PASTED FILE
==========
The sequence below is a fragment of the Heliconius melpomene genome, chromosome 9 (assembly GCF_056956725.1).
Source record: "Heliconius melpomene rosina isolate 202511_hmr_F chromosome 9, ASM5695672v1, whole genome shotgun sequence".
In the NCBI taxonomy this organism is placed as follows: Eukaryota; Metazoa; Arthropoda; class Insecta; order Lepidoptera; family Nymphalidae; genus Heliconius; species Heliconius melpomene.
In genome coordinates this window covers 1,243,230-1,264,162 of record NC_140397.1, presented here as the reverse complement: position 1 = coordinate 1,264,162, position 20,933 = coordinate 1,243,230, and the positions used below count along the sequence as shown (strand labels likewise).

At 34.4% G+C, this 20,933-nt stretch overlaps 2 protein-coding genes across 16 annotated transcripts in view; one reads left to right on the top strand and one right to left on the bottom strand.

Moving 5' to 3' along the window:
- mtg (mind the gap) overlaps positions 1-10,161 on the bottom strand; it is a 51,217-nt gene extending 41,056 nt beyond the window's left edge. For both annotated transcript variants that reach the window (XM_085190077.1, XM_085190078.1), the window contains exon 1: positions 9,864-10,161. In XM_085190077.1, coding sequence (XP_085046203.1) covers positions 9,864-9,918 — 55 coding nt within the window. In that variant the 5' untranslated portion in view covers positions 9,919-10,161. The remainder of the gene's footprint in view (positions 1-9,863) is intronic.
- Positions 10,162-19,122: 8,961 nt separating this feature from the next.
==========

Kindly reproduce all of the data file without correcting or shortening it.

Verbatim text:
The sequence below is a fragment of the Heliconius melpomene genome, chromosome 9 (assembly GCF_056956725.1).
Source record: "Heliconius melpomene rosina isolate 202511_hmr_F chromosome 9, ASM5695672v1, whole genome shotgun sequence".
In the NCBI taxonomy this organism is placed as follows: Eukaryota; Metazoa; Arthropoda; class Insecta; order Lepidoptera; family Nymphalidae; genus Heliconius; species Heliconius melpomene.
In genome coordinates this window covers 1,243,230-1,264,162 of record NC_140397.1, presented here as the reverse complement: position 1 = coordinate 1,264,162, position 20,933 = coordinate 1,243,230, and the positions used below count along the sequence as shown (strand labels likewise).

At 34.4% G+C, this 20,933-nt stretch overlaps 2 protein-coding genes across 16 annotated transcripts in view; one reads left to right on the top strand and one right to left on the bottom strand.

Moving 5' to 3' along the window:
- mtg (mind the gap) overlaps positions 1-10,161 on the bottom strand; it is a 51,217-nt gene extending 41,056 nt beyond the window's left edge. For both annotated transcript variants that reach the window (XM_085190077.1, XM_085190078.1), the window contains exon 1: positions 9,864-10,161. In XM_085190077.1, coding sequence (XP_085046203.1) covers positions 9,864-9,918 — 55 coding nt within the window. In that variant the 5' untranslated portion in view covers positions 9,919-10,161. The remainder of the gene's footprint in view (positions 1-9,863) is intronic.
- Positions 10,162-19,122: 8,961 nt separating this feature from the next.